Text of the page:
“Most species aren’t dumb enough to actually come and talk to them. The Remotes generally regard other species as being beneath them, or primitive. Depending on their mood, they might blow you out of the sky, or they might take your ship and put you in a zoo, or they might listen to what you have to say and have a good infra-red laugh about it and let you go on your merry way.”

Paps slumped. “This is hopeless. I suppose I should do a little dance routine and hope the most horrible conceivable thing doesn’t happen to me. At least I’ve got a few weeks before the ship finds them. That will give me time to properly brood about this.”

“Actually, they’ve already found you.”


“Oh, yes. You’re being boarded right now.”


Paps whirled the Space Captain’s Chair around to get a look at the entrance to the bridge. The door was closed, but behind it was the sound of metal scraping on metal.

“Put on your dancing shoes, because here they come.”


Space Madness: Episode II

Posted in science fiction on May 5, 2012 by Alex


FOR EPISODE I: click here

Paps was worried. He couldn’t put his finger on it, but something was wrong. The ship was running more smoothly than ever since Hal showed up. He seemed to help Paps to focus, often coming up with brilliant ideas to improve the sensors, the artificial gravity, the air circulation and the like. This was suspicious, but it wasn’t what he was worried about. He ran out of Space Pills quite a while ago, but didn’t suffer any withdrawal symptoms. This was even more suspicious, but no, something else was wrong. He was worried about how friendly he had become with his hallucination, and even more worried about how unworried he had been about the situation. But there was something more worrying that he couldn’t quite pinpoint. He felt quite sane at the moment, which deeply worried him. All this worrying and Paps still couldn’t figure out what was really worrying him. This was worrisome.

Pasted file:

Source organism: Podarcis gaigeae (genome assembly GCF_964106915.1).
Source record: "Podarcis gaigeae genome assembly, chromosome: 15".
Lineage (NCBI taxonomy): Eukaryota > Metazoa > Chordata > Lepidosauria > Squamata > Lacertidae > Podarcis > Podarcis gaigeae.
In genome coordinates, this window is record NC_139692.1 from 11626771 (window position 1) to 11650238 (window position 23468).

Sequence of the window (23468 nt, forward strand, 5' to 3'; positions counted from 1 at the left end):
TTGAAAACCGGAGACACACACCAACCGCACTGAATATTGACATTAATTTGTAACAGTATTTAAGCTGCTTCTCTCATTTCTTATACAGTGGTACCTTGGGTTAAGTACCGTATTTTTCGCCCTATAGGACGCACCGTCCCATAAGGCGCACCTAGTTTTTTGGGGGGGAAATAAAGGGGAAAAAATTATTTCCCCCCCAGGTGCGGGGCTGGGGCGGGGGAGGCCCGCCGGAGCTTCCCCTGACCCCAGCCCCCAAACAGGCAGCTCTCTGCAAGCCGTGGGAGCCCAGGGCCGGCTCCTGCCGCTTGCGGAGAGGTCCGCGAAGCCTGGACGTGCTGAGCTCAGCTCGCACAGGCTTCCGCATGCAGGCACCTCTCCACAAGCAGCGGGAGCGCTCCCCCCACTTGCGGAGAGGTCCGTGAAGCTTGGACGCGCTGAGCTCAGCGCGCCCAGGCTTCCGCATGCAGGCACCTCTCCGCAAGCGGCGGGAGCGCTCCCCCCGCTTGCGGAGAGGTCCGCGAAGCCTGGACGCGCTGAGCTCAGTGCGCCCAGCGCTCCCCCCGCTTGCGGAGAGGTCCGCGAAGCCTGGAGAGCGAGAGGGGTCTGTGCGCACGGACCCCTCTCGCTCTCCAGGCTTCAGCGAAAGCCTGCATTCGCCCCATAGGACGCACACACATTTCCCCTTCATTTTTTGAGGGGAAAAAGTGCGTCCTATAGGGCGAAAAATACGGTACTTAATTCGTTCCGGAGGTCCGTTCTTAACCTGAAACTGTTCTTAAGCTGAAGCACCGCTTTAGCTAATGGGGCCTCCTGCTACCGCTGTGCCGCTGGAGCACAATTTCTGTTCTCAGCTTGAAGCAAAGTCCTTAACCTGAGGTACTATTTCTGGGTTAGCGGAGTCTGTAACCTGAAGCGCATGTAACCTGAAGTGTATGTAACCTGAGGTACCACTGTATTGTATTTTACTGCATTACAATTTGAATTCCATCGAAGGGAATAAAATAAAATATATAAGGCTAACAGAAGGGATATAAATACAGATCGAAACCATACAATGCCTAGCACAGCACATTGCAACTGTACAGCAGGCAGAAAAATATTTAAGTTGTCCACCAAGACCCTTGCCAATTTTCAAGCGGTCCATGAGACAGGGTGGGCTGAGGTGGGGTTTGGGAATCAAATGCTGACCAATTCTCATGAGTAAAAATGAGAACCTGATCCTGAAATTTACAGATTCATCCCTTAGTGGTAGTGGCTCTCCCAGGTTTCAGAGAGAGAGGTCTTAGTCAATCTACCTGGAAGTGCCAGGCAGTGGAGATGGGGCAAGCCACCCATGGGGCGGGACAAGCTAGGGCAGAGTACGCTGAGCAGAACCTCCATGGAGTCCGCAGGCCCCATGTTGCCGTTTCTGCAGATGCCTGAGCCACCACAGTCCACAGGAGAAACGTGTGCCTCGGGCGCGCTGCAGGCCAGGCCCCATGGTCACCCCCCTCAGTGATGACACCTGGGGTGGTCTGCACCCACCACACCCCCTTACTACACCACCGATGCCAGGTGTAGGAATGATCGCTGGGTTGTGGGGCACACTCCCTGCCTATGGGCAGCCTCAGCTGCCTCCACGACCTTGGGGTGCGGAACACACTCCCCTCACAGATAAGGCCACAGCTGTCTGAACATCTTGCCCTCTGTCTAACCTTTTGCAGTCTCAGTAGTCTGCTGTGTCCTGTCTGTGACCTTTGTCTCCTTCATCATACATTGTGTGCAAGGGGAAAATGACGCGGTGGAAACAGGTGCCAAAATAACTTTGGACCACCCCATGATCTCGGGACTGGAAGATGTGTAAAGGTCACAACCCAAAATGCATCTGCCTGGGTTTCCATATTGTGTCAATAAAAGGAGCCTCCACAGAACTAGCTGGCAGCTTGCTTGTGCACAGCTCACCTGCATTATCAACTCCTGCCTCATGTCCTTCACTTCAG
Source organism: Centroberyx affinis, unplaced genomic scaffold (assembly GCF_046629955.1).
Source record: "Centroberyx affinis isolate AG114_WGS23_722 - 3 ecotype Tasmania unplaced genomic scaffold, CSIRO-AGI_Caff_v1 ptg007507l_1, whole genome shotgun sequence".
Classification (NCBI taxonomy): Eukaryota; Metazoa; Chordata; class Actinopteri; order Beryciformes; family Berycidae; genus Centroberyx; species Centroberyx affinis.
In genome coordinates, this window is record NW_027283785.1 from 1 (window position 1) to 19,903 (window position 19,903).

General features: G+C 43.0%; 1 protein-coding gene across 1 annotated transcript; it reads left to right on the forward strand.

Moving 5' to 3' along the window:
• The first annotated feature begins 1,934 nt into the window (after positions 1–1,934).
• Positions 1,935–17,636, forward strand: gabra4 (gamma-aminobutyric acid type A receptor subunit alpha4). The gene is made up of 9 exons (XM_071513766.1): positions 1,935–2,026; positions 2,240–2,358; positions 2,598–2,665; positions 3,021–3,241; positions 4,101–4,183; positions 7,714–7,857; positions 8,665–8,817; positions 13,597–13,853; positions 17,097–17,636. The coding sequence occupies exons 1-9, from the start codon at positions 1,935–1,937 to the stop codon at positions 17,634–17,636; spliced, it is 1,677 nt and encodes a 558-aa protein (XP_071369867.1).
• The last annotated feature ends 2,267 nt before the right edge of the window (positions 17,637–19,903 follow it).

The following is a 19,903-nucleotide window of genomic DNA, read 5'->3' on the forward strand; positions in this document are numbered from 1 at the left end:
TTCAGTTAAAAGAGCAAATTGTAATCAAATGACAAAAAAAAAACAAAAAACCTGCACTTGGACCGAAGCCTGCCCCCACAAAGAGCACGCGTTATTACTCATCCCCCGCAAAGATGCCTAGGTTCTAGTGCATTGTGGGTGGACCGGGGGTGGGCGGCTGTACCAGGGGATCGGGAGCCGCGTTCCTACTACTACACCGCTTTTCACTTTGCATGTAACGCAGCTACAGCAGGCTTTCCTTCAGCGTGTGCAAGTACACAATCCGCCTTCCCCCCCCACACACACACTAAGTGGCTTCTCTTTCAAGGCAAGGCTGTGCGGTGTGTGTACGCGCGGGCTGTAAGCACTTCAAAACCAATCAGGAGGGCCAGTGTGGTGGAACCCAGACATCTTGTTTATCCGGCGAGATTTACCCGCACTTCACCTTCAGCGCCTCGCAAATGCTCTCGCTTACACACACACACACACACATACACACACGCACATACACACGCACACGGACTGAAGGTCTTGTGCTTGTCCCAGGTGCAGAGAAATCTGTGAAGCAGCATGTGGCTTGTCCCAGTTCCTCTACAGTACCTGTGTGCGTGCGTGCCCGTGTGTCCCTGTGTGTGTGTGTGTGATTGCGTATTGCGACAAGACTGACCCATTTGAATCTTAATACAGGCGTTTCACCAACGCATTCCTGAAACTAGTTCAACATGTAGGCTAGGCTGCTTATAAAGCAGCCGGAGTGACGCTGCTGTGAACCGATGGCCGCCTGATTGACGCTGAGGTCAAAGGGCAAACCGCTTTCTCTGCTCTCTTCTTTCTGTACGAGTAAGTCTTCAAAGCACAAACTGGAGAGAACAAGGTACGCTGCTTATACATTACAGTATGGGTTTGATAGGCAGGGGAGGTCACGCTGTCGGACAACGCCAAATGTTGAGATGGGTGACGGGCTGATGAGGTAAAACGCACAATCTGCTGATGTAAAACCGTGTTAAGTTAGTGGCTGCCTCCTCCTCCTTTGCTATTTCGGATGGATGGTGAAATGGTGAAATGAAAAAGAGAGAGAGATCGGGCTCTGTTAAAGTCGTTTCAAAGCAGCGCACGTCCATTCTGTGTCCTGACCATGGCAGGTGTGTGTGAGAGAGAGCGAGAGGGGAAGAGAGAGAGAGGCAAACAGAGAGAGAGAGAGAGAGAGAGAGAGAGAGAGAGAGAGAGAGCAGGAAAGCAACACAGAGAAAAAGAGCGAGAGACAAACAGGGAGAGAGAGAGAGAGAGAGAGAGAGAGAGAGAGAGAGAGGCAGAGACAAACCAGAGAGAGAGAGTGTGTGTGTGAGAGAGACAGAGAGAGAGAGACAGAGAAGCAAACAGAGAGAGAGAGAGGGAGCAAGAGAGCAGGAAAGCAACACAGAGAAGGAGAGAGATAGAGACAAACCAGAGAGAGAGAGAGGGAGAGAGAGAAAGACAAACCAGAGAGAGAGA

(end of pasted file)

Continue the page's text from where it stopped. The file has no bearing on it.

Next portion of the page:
He looked over at Hal, sitting down at the navigation station. He was still wearing the fedora, but had discarded the pinstriped suit for a Hawaiian shirt an a lei. Hal was leaning back in the chair whistling “Ride of the Valkyries.” This was more annoying than worrying. “Will you stop that?! I can’t think when my hallucinations are whistling out of tune!”

“Sorry, Captain, I’ll do my best to stay in key next time.” Hal turned his head toward Paps in a maneuver that only an image painted on the retina could pull off. His body still appeared twenty feet away sitting in the chair, but his head was only five feet away. Sensing that this made Paps uncomfortable, Hal’s body climbed out of the chair and placed itself the proper distance away, restoring balance to the appearance of space. Paps let his eyes settle back into their sockets.

“You know, Hal, you haven’t told me much about yourself. Shouldn’t you have amazing stories about some of the other aliens you’ve encountered? Or weird space phenomena that nobody else has ever seen?”

“It’s not as exciting meeting other aliens as you might think. Politics, mostly.”

“Come on, throw me a bone, here, Hal. I hadn’t met any aliens before you, and I don’t even think you are real.”

“Is that what you think?”

“You already knew that I don’t think you’re real. You’re a figment of my imagination, something my mind conjured up to cope with the loneliness of deep space. I figure the least you can do is entertain me with stories about strange aliens.”

Hal looked at Paps with curiosity. He seemed to be studying him, slowly circling and occasionally poking him. “No, no. I meant do you think I am the first alien you have ever met?”